So the next morning, I gave it a stab. I wandered around the kitchen with a mixing bowl, throwingin my daughter’s half-eaten apple, some kidney beans of questionable vintage, a bunch of rawspinach, and a ton of broccoli, which I chopped into splinters, hoping to make it more likecoleslaw. Dr. Ruth fancies up her salads with blackstrap molasses, but I figured I’d earned theextra fat and sugar, so I went upscale, dousing mine with gourmet poppy-seed dressing.
It may have been in consequence of Mrs. Crupp's advice, and, perhaps, for no better reason than because there was a certain similarity in the sound of the word skittles and Traddles, that it came into my head, next day, to go and look after Traddles. The time he had mentioned was more than out, and he lived in a little street near the Veterinary College at Camden Town, which was principally tenanted, as one of our clerks who lived in that direction informed me, by gentlemen students, who bought live donkeys, and made experiments on those quadrupeds in their private apartments. Having obtained from this clerk a direction to the academic grove in question, I set out, the same afternoon, to visit my old schoolfellow.
This prolonged equilibrium was insecure. Sooner or later some more than usually widespread scourge would extinguish the species. The end came in a manner that I had not expected. The rat had accompanied man through all his adventures. Indeed, long before man appeared on the earth, the rat was well-established. And it was destined to survive him. A considerable part of the energy of the human race had always been devoted to defence against the rat. Even at the height of material civilization this ubiquitous rodent devoured much of man’s food stores and infected him with plagues. With the decline of human intelligence the rat became a much more serious menace. It exacted a far heavier toll on his food stores. It multiplied extravagantly. In the last long phase of human degeneracy the rat-catcher was the most honoured profession. Only the most intelligent of men could cope with the limited but adequate native cunning of the inferior species. Century by century man held his own against this formidable enemy, but only by a narrow margin and at great cost.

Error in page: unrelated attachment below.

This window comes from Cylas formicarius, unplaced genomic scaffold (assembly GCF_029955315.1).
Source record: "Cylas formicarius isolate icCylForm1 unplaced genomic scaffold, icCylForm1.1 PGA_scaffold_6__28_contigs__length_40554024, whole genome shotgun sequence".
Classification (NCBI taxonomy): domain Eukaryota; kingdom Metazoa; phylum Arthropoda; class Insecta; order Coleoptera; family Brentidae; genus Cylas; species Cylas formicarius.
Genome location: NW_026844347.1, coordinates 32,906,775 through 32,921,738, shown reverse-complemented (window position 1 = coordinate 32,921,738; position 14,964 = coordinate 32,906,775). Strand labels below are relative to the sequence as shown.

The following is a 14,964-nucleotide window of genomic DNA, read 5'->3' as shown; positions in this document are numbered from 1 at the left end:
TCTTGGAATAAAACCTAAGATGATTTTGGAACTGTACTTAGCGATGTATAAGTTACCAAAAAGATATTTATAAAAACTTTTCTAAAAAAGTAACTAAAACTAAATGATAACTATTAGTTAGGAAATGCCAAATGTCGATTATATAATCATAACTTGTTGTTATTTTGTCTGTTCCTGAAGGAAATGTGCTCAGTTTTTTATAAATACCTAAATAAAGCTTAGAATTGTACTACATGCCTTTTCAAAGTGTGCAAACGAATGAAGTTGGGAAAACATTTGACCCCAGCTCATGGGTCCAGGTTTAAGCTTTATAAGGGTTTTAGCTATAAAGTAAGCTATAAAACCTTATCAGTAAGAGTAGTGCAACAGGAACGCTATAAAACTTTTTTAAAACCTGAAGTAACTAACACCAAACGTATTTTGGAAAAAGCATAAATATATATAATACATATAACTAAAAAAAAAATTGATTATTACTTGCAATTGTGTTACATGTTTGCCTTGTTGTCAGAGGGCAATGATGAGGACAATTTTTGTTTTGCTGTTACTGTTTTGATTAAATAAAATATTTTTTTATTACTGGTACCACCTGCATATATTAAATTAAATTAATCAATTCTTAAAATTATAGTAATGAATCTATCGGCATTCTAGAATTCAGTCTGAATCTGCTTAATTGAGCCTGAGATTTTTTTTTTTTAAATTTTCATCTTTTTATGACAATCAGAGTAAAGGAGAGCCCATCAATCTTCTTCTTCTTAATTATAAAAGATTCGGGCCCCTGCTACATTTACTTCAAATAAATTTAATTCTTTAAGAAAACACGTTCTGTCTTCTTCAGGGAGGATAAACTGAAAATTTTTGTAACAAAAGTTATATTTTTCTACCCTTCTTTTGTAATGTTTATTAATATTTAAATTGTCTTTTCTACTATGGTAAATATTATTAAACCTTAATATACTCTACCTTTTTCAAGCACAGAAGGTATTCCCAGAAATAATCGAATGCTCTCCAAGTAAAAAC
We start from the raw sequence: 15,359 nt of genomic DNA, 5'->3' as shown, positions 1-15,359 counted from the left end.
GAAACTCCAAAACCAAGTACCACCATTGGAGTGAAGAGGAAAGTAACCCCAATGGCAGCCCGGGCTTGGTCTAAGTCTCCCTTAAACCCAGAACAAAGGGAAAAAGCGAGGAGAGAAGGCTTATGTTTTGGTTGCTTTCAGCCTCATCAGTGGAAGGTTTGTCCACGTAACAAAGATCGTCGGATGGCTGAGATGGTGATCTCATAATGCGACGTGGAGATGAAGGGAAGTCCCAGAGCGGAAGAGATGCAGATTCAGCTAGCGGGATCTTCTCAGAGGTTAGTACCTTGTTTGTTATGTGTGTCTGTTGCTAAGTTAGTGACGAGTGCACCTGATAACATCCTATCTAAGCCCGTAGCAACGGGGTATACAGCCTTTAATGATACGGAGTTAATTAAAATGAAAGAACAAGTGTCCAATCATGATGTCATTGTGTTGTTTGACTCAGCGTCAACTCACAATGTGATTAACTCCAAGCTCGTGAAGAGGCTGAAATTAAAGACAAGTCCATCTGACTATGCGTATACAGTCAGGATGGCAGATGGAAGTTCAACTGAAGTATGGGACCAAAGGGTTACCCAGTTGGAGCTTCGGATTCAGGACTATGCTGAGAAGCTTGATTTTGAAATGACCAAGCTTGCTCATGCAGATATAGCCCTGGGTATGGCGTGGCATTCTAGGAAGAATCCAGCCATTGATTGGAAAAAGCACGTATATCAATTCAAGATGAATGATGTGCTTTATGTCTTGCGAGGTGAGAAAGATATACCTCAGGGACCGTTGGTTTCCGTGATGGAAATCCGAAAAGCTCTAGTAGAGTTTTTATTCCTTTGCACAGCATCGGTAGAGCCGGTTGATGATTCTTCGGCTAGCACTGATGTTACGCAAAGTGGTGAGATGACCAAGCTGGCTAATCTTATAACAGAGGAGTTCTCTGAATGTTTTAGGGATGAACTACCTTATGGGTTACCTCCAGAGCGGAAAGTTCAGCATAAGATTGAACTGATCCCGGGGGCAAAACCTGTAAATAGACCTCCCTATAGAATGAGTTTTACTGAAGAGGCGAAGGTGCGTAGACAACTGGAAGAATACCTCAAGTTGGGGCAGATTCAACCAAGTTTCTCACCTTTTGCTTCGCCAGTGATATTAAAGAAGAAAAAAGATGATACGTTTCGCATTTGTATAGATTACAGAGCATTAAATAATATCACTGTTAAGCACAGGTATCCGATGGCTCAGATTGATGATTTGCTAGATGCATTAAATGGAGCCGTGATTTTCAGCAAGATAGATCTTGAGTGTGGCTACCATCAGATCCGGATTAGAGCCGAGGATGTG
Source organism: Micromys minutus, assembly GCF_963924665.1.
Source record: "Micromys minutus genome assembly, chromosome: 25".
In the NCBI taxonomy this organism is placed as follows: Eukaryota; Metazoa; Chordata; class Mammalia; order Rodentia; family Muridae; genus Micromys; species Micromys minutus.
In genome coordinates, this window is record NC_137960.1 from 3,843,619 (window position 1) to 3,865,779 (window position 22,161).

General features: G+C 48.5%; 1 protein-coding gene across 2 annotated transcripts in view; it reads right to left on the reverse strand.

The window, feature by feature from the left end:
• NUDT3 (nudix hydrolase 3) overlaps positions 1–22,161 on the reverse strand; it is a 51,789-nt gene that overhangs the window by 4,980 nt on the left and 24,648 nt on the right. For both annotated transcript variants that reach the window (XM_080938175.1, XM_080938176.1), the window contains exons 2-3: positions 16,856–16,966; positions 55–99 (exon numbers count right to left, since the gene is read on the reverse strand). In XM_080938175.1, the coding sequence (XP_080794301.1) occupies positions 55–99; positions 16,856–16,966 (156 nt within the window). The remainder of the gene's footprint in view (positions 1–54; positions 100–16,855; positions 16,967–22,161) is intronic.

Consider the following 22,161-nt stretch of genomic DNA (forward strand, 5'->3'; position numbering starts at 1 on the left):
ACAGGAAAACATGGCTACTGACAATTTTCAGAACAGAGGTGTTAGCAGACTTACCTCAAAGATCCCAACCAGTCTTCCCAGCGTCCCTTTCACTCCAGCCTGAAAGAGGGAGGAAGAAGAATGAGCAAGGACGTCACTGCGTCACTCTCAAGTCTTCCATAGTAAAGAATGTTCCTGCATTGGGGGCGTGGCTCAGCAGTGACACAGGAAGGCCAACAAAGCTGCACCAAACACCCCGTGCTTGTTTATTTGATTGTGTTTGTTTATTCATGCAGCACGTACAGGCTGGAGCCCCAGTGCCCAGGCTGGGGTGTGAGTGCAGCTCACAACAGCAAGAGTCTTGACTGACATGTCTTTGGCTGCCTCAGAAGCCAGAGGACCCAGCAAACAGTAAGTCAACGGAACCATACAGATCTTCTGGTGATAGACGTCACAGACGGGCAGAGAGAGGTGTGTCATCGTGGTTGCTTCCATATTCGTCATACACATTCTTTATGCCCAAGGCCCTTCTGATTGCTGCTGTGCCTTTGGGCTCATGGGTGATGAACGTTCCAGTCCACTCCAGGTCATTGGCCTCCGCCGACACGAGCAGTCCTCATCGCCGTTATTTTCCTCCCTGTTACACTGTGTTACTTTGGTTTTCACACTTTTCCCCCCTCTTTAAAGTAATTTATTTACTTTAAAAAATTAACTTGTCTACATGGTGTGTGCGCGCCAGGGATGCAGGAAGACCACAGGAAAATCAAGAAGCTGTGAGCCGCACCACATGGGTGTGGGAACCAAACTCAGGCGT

In the intervals between sifting photographs submitted by the great agencies - Keystone, Wide-World, Universal, INP, and Reuter-Photo - he would get peremptory instructions by telephone from a man he had never met to carry out certain simple operations requiring nothing but absolute discretion, speed, and accuracy. For these occasional services he received twenty pounds a month paid into his account with the Royal Bank of Canada by a fictitious relative in England.
Speak fair to all; do good to none;